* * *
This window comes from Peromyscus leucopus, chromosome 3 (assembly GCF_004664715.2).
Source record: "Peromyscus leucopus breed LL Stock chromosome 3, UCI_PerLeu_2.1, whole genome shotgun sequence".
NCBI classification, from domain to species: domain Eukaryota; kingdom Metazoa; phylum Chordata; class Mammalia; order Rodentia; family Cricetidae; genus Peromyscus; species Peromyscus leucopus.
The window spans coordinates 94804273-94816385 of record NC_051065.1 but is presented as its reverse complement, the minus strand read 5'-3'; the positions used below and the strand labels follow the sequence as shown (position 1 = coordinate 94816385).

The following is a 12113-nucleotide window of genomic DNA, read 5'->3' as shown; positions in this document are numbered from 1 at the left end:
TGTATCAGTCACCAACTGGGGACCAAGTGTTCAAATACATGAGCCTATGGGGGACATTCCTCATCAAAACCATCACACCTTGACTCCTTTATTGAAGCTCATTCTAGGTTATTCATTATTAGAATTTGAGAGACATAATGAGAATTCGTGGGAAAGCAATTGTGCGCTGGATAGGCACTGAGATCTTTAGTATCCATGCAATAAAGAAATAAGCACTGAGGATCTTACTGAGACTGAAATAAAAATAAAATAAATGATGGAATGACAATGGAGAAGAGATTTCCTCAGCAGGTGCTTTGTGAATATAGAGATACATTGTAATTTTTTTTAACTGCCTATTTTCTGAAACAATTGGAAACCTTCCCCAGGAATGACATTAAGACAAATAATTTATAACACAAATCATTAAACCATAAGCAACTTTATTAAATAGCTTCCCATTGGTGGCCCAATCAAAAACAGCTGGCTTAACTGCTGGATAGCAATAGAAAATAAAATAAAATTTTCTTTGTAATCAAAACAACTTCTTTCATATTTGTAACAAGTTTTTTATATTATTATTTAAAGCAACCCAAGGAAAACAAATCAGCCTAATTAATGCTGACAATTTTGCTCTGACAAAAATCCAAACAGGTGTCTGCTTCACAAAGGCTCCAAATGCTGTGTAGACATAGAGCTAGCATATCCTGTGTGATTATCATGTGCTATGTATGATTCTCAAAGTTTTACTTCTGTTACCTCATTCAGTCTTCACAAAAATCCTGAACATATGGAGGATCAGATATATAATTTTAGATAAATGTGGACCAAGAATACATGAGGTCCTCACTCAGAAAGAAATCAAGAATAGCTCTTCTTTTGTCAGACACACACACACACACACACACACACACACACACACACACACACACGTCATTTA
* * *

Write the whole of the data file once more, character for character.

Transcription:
This window comes from Peromyscus leucopus, chromosome 3 (assembly GCF_004664715.2).
Source record: "Peromyscus leucopus breed LL Stock chromosome 3, UCI_PerLeu_2.1, whole genome shotgun sequence".
NCBI classification, from domain to species: domain Eukaryota; kingdom Metazoa; phylum Chordata; class Mammalia; order Rodentia; family Cricetidae; genus Peromyscus; species Peromyscus leucopus.
The window spans coordinates 94804273-94816385 of record NC_051065.1 but is presented as its reverse complement, the minus strand read 5'-3'; the positions used below and the strand labels follow the sequence as shown (position 1 = coordinate 94816385).

The following is a 12113-nucleotide window of genomic DNA, read 5'->3' as shown; positions in this document are numbered from 1 at the left end:
TGTATCAGTCACCAACTGGGGACCAAGTGTTCAAATACATGAGCCTATGGGGGACATTCCTCATCAAAACCATCACACCTTGACTCCTTTATTGAAGCTCATTCTAGGTTATTCATTATTAGAATTTGAGAGACATAATGAGAATTCGTGGGAAAGCAATTGTGCGCTGGATAGGCACTGAGATCTTTAGTATCCATGCAATAAAGAAATAAGCACTGAGGATCTTACTGAGACTGAAATAAAAATAAAATAAATGATGGAATGACAATGGAGAAGAGATTTCCTCAGCAGGTGCTTTGTGAATATAGAGATACATTGTAATTTTTTTTAACTGCCTATTTTCTGAAACAATTGGAAACCTTCCCCAGGAATGACATTAAGACAAATAATTTATAACACAAATCATTAAACCATAAGCAACTTTATTAAATAGCTTCCCATTGGTGGCCCAATCAAAAACAGCTGGCTTAACTGCTGGATAGCAATAGAAAATAAAATAAAATTTTCTTTGTAATCAAAACAACTTCTTTCATATTTGTAACAAGTTTTTTATATTATTATTTAAAGCAACCCAAGGAAAACAAATCAGCCTAATTAATGCTGACAATTTTGCTCTGACAAAAATCCAAACAGGTGTCTGCTTCACAAAGGCTCCAAATGCTGTGTAGACATAGAGCTAGCATATCCTGTGTGATTATCATGTGCTATGTATGATTCTCAAAGTTTTACTTCTGTTACCTCATTCAGTCTTCACAAAAATCCTGAACATATGGAGGATCAGATATATAATTTTAGATAAATGTGGACCAAGAATACATGAGGTCCTCACTCAGAAAGAAATCAAGAATAGCTCTTCTTTTGTCAGACACACACACACACACACACACACACACACACACACACACACACACGTCATTTA